Recent revelations of colossal missteps in Afghanistan from Anand Gopal’s "No Good Men Among the Living" combined with ISIL’S advance in Iraq have the few remaining Afghanistan and Iraq War optimists wondering what it is we should take away from these conflicts. I imagine thousands of bureaucrats and generals are asking the same question at the Pentagon, crustily ordering their multitudinous aides to compile relevant data and get back to them yesterday. This is for them, I would assume, a time for edifying soul-searching, a chance to become smarter, more resilient, to make, as they say, lemonade out of a whole lot of dead bodies and wasted tax dollars.
Before they go any further, I have a suggestion for them: stop. Let go of your mouse. Put away all the power points that trace the different tribal leaders we should bomb and the ones that we should give money to, as well as the older power points that give money to the ones we are now bombing and bomb the ones we are now giving money to. Pause, take a deep breath, and please acknowledge that wars, whether won or lost, do not make societies smarter, but stupider.
I spent most of my war driving circles around a city now controlled by a group called ISIL. The city is much in the news now, or at least it was for a month or so, not so much for its degradation, but for the way in which our seven-year multibillion-dollar investment suddenly collapsed. Worse yet, many of the people we fought to help, those we trusted most and gave the most money to, were the ones who welcomed ISIS, the ostensible enemy, into the city. So when Mosul fell, I too thought long and hard about lessons learned. Was it a lack of American troops? Nouri Al-Maliki? Iran? Inaction in Syria? I wanted to take a clear failure – I mean it doesn’t get much worse than having the city you tried to make stable and “Western” reduced to three hours of electricity a night and allowing women to go out only when needed – and hold a good old-fashioned after-action review. But it soon became clear to me that my after-action review would be more of the same. I would be flattering myself by thinking I learned much through my particular war; when in fact I lost much of what I had worked very hard to learn before going to war.
Don’t get me wrong. War most definitely encourages bountiful creative impulses in some. The list of killing contraptions invented for and during war probably rivals that of a comparable peacetime list. Just think of where we’d be if we didn’t learn how to make a tank and flamethrowers? Similarly, if you leave a determined unit on the battlefield long enough they will adapt to their particular enemy and use the resources they have to better advantage. My unit started to figure out how to fight more effectively the longer we fought. But this is not the same thing as learning. We did not become smarter. We survived. ISIL has also adapted through 10 years of war. If anyone has learned anything from war, it’s them. Call me a philistine, but I don’t really want to learn anything about war from them, and I have trouble believing their war experience has taught them anything of real value, though it has in some respects made them successful at war itself.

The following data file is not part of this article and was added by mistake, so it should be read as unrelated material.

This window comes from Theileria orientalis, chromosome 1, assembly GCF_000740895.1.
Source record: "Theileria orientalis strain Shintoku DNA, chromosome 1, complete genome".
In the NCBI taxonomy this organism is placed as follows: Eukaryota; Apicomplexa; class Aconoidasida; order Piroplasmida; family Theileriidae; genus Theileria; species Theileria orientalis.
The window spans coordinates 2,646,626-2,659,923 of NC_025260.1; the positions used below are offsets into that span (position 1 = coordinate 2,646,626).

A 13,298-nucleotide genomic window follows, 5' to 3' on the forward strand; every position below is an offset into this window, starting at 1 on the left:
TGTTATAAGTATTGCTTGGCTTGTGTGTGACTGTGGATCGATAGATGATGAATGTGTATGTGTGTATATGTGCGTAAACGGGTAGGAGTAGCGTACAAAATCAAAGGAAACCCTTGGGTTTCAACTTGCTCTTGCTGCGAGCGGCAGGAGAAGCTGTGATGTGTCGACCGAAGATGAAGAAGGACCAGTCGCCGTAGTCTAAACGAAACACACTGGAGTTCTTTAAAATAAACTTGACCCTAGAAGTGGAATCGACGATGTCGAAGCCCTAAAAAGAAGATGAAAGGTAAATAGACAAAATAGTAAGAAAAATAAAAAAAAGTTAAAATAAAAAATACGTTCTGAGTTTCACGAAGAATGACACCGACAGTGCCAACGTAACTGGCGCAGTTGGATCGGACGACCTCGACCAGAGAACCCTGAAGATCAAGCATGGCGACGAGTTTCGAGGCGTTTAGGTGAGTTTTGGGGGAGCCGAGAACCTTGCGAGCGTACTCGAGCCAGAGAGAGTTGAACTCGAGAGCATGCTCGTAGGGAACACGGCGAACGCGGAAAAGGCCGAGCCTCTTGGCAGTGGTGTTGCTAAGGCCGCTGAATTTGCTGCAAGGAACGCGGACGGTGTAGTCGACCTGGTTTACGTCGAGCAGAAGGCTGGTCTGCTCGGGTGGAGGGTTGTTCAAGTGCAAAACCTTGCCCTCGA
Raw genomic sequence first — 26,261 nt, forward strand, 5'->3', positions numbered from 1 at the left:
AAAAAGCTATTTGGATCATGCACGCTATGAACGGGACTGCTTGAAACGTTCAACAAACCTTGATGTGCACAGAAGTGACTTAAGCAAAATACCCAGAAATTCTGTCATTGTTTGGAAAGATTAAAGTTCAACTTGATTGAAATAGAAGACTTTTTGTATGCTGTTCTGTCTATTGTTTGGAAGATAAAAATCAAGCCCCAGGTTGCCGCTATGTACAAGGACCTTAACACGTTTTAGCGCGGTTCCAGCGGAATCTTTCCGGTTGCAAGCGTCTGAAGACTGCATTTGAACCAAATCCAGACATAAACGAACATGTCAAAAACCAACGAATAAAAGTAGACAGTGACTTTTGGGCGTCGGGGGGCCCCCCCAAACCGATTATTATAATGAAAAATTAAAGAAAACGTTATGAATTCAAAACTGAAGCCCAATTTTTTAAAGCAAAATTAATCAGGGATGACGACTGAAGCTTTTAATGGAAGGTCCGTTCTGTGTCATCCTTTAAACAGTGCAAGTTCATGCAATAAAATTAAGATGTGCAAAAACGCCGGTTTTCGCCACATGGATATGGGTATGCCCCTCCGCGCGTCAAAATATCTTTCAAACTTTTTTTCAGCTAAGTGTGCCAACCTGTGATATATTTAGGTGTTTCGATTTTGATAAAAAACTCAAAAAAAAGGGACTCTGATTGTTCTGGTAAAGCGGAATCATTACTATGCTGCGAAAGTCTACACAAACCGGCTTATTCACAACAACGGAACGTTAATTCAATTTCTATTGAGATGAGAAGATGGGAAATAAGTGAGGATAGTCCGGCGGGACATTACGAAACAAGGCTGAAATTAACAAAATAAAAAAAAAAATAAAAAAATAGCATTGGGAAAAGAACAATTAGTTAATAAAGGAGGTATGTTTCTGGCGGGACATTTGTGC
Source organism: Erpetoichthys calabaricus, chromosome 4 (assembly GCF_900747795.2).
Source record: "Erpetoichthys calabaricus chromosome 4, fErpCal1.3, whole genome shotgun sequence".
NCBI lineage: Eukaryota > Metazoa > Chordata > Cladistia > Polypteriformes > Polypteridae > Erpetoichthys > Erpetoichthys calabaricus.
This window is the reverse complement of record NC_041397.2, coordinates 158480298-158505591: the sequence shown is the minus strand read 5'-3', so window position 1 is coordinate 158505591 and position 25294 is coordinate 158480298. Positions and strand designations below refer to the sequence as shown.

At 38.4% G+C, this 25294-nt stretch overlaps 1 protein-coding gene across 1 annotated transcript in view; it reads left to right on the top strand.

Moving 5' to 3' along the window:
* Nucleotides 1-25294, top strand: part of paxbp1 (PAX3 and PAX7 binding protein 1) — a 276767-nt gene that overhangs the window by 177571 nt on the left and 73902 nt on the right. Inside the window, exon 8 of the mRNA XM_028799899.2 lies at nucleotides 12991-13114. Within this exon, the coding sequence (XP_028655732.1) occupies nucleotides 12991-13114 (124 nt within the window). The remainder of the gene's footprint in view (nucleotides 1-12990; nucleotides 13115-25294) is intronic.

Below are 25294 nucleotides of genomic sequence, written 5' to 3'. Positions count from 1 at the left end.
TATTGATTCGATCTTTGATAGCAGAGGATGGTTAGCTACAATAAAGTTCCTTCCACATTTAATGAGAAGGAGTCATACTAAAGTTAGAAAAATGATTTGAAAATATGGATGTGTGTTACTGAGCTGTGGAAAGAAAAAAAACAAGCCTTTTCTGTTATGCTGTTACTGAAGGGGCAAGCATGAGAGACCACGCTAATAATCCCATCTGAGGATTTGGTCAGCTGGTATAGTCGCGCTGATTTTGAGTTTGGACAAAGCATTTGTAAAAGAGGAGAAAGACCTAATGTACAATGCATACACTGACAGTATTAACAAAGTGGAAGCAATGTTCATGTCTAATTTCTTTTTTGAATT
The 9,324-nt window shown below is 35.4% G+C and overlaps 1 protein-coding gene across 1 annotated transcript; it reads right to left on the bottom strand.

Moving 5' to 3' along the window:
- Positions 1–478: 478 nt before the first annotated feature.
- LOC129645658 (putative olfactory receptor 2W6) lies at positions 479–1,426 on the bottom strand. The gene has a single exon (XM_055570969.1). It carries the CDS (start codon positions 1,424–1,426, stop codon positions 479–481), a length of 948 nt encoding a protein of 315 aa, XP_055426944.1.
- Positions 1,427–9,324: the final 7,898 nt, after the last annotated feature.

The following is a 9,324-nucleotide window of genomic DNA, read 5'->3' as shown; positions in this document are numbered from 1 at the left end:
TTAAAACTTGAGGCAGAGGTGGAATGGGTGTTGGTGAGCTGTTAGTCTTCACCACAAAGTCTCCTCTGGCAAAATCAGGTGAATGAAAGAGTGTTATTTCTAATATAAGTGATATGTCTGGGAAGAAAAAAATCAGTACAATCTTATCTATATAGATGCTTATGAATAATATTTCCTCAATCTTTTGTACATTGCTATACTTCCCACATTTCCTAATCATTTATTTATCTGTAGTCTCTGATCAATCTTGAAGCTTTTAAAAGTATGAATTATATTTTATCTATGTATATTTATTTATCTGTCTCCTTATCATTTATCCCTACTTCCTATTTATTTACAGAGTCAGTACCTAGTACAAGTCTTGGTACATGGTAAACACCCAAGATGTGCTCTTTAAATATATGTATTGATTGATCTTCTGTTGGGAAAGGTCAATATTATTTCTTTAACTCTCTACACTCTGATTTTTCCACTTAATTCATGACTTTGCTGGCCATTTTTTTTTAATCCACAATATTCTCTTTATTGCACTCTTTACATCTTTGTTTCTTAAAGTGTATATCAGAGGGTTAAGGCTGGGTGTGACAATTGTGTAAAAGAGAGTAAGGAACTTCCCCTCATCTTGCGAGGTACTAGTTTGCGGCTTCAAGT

Westerners like to dignify war as we can with the resources that we have, to make it sound like a chess game or science project with ascertainable goals, well-delineated procedures and verifiable conclusions. We actually have war colleges and war diplomas. People study military science and take war-leadership classes. Yet what a country actually does while at war – whether that country is an advanced nation or medieval relic – is try to survive; and if the war is truly about survival they throw everything in their possession at the enemy, flailing arms desperately, chucking money, bullets, grenades and prayers in the hope that they hit something. And you know what? Sometimes they do. But it takes a peculiar leap of faith to take this for knowledge or expertise. It takes an even more precious naiveté to pay people for the wisdom derived from collective stupidity.
This, of course, hints at a deeper problem with recent American war experience. Our contemporary wars are not really about survival. They are optional, so we find ourselves in a ridiculous position of trying to give brute force an air of rationality, as if we were not invading a country but embarking on an epic social-science project.
Gopal’s book shocks us with the extent of the West’s failure in Afghanistan. Didn’t anyone know anything? Hadn’t they learned from the previous year and the year before that? Why didn’t we adjust course? But this shouldn’t be surprising. Once we invested a trillion dollars to build a nation through bombs, money and more bombs, we effectively undermined any pretense of understanding Afghanistan’s culture, history or nationality. What we knew or didn’t know about this or that tribal leader is ultimately unimportant. We gave up on knowledge when we went tried to bomb another world into our image, and no amount of after-action reviews, however nuanced and sophisticated, will take away from the fact that we have become stupider for having fought a war.
If you truly want to learn from a war, don’t start one. And if you have to have one, if it’s absolutely necessary, and is truly about life or death, about survival, at least be honest enough to know what you’re getting into – don’t hide behind a façade of reason, trumped-up justifications and supposedly sacrosanct lessons learned from past wars (which inevitably come to nothing in the next, just ask André Maginot). And for God’s sake, don’t go around acting as if past martial failures hold the seed of future victory. For if there is one thing that teaches countries and the people in them nothing at all, that makes them a little less reasonable, a little more hysterical and much less judicious, it’s war.